My favourite for some reason was The Cardinal. It was small and very vivid. Of course, Rome was loaded with Raphael but for some reason this painting was so personal, probably because you could get right up to it, so close.
The weather has been wonderful. People are still sitting on patios and outdoor cafes. They do provide a kind of fake fur blanket at some. Pansies are blooming. A lot of deciduous trees still have green leaves but the maples have turned to gold and lots of leaves crunch underfoot.the
The subway system in Madrid is great. Second only to Stockholm on this trip. People speak with a lisp. Grathiouth.
The streets are alive at night. Old, young, all walking around, eating in tapas bars, going out, kids on skateboards doing ollies off ancient steps, two words that are important here, siesta and manana.
The siesta gives them the energy to eat late and stay up to enjoy a visit. Supper starts at nine pm, friends meet up at 11 pm, the clubs are open all night, hot chocolate and churros in the early morning, energy to get back home.
Starting tomorrow we will be teaching English as volunteers. We have been accepted by Vaughantown to participate in their program. In return we will receive free upscale lodgings and meals for five days at the ElRancho resort near Segovia. This works for us because our trip is lengthy and Spain was on our itinerary. 17 Anglos and 15 Spanish will spend time together speaking English. English must be your first language to qualify as a volunteer. We learned about this on the internet completely by accident and decided to register.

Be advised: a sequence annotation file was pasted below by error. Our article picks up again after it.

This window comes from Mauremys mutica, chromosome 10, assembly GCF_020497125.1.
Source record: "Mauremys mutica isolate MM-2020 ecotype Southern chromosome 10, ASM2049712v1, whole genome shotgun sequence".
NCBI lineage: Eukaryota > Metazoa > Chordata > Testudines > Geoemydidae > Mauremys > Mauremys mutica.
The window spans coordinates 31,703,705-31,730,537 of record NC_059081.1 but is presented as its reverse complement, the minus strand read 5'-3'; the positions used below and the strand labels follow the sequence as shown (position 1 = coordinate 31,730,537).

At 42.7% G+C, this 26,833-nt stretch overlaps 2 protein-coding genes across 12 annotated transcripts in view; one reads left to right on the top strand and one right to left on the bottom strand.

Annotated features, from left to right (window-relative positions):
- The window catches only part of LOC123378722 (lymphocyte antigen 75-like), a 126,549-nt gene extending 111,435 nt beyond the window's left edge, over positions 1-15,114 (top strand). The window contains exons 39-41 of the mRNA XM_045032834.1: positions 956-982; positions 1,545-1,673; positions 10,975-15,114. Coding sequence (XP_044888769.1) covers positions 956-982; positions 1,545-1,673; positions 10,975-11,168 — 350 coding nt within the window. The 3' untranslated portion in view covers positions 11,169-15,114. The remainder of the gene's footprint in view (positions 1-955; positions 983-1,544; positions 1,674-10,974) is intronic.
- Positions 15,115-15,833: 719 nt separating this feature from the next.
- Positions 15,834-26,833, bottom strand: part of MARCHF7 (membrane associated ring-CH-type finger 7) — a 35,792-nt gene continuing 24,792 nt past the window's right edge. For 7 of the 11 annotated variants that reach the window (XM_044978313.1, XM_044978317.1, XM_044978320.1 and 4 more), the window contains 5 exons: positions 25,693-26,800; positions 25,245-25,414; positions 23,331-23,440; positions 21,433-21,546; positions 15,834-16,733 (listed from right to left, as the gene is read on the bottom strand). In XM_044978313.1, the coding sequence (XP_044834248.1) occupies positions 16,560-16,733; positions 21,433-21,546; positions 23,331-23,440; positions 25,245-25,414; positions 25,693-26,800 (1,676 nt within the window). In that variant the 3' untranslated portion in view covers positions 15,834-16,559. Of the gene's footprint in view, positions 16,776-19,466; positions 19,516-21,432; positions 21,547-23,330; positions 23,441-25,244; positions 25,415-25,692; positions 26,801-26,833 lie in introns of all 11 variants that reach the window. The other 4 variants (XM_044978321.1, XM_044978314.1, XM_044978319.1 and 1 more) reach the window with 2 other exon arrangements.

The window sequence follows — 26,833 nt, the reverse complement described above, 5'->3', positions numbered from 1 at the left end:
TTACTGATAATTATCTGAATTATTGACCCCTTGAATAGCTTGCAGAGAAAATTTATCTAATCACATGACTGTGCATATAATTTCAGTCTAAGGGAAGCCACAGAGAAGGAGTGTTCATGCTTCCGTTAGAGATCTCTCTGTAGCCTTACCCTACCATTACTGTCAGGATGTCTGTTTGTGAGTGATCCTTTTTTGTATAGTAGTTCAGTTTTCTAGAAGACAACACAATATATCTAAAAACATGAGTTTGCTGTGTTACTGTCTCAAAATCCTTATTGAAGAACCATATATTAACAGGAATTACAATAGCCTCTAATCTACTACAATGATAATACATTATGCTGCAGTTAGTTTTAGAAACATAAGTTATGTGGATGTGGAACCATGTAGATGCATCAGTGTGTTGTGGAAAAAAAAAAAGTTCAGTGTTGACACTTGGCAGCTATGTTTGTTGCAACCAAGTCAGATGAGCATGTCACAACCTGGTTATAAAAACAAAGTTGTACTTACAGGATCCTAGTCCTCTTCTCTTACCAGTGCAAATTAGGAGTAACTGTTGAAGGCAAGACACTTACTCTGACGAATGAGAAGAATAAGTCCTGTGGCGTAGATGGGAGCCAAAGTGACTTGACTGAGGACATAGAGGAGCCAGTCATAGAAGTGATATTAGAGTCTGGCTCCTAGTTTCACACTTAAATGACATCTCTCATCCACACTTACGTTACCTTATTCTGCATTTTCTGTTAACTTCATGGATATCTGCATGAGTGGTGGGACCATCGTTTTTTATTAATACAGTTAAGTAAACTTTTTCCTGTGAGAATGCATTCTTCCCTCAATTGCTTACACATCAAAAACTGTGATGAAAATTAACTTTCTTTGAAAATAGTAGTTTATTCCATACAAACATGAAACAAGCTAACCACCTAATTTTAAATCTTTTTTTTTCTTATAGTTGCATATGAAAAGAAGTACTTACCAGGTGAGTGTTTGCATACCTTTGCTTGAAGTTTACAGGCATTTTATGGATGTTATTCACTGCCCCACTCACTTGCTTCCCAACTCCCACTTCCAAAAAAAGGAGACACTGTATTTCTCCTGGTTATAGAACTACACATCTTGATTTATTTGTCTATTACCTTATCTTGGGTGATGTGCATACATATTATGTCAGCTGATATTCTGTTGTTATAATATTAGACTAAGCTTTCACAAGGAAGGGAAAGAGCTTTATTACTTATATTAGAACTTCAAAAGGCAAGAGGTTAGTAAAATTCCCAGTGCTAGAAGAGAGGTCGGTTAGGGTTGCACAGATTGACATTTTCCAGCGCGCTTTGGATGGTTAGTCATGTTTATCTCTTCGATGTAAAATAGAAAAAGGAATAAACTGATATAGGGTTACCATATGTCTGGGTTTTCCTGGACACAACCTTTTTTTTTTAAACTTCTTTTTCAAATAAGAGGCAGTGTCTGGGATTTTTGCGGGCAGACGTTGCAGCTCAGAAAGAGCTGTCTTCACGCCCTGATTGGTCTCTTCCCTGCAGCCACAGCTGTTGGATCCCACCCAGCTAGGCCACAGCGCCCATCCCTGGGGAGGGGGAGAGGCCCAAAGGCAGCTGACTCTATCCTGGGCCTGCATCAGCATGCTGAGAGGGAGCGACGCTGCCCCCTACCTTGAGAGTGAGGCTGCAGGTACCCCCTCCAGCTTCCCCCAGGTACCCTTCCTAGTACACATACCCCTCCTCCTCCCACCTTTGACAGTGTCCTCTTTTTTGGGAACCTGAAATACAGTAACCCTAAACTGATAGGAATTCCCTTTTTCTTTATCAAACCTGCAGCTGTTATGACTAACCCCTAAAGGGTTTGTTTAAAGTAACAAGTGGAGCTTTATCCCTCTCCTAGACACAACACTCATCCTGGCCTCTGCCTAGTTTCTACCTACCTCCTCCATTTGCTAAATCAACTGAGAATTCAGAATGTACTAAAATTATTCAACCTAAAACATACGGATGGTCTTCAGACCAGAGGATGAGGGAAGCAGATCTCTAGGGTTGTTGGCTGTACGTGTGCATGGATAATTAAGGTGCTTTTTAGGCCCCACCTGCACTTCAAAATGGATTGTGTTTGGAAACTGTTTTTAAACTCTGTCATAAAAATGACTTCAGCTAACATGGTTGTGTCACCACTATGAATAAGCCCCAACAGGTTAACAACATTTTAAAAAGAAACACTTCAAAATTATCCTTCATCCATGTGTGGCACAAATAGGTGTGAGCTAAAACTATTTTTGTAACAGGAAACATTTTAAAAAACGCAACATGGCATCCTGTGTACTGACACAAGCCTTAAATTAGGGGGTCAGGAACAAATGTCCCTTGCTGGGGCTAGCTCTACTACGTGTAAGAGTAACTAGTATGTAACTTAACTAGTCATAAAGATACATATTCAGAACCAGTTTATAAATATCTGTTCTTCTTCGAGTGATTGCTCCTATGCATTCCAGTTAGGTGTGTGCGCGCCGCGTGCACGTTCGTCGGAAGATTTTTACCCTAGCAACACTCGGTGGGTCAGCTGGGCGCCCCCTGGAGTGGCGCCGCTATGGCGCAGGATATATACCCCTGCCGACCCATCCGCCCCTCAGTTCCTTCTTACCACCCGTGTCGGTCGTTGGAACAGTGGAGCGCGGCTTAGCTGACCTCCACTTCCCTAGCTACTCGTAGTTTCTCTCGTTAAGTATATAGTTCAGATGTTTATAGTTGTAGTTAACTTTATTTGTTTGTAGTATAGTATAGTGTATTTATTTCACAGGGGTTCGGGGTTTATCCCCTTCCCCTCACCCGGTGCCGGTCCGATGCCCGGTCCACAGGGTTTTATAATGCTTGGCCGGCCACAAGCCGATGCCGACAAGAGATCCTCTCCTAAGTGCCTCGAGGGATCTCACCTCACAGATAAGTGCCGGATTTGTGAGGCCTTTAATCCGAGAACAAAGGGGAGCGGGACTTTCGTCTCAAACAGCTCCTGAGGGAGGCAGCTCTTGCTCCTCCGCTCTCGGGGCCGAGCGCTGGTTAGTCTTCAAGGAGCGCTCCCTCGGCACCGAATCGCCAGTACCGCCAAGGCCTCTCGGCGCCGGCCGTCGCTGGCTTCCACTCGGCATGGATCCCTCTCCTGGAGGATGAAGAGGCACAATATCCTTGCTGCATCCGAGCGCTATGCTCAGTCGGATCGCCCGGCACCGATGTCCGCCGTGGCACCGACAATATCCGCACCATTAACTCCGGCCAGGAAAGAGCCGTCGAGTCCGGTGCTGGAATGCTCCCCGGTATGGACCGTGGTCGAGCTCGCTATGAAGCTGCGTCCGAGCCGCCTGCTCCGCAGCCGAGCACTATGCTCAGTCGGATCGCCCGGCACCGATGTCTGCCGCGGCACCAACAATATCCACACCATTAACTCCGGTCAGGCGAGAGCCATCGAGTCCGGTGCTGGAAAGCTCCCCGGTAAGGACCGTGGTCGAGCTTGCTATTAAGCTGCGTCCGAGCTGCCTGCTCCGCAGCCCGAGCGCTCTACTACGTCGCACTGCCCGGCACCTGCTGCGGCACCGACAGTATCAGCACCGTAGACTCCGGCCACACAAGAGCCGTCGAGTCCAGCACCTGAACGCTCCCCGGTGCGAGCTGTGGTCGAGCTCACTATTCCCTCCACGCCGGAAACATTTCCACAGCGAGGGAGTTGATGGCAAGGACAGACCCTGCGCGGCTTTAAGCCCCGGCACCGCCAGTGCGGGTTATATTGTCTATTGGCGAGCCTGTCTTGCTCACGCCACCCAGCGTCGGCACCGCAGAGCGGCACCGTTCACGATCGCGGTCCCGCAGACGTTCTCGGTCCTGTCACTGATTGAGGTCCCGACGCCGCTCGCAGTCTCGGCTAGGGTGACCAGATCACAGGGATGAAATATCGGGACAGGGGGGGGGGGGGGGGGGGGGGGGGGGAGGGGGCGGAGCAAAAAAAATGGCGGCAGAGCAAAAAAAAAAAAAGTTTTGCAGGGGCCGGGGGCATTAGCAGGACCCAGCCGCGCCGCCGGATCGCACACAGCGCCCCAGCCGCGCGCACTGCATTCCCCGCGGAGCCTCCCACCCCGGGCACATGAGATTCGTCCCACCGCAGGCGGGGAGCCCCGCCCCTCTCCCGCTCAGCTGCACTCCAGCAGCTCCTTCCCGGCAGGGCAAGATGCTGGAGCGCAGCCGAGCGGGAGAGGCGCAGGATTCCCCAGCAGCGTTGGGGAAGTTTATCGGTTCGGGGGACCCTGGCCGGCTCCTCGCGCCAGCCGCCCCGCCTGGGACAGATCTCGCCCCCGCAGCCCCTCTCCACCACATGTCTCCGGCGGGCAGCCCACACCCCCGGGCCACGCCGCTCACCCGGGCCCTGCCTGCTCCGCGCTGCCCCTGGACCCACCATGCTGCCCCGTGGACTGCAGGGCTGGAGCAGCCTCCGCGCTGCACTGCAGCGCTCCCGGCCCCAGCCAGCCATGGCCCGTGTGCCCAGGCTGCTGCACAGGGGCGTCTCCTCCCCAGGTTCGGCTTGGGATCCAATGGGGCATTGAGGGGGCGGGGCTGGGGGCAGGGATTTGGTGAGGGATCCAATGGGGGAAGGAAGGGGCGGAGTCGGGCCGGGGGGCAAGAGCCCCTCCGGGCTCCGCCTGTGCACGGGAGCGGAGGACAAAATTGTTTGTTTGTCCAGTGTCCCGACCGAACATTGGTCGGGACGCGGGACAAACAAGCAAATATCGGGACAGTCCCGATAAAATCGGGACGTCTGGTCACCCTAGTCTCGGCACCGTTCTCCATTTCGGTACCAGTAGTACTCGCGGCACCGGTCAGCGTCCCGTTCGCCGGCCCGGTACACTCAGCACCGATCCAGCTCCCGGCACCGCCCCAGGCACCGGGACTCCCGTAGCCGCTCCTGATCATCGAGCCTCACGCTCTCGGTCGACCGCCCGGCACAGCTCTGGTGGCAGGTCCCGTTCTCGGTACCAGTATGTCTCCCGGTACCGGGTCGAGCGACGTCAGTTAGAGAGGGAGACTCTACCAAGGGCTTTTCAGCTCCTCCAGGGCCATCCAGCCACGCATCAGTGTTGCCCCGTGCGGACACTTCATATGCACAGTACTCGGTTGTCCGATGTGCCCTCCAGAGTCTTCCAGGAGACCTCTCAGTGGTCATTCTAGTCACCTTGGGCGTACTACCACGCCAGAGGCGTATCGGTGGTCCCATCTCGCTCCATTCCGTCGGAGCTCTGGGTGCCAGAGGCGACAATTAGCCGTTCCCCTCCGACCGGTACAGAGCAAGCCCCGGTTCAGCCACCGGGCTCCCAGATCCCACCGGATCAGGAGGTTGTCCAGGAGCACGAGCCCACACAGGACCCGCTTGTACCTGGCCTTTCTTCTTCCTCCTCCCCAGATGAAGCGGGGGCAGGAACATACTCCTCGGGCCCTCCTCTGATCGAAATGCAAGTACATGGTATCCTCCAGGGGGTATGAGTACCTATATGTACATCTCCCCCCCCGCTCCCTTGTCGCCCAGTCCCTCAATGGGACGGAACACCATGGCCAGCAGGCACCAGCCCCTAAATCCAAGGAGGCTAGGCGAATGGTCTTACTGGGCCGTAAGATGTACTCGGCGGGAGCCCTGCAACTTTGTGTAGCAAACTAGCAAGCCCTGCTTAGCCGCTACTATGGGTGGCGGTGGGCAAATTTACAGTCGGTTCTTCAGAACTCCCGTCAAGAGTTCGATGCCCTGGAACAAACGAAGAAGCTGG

24 Nov - We do not have to check out of TRYP Washington (near Spanya station in Madrid) til noon, so we sleep in. This is Saturday. We move hotels today and since we missed the hotel's laundry service yesterday we must do laundry. We are going to be with the same thirty odd people for six days so we need to start out clean. At noon we trundle off on the subway with our packs and get off at Via and by 130 we have located the laundromat. It was not that far from the station, just hard to find. We asked for directions a few times and did a bit of sightseeing along the way.
Almudena Cathedral is a newer church, started in 1882 and completed in 1993 it gives a whole new meaning to manana. In front of the Cathedral you can see the old city wall from the ninth century.
Madrid Cathedral and old city wall

Madrid Cathedral and old city wall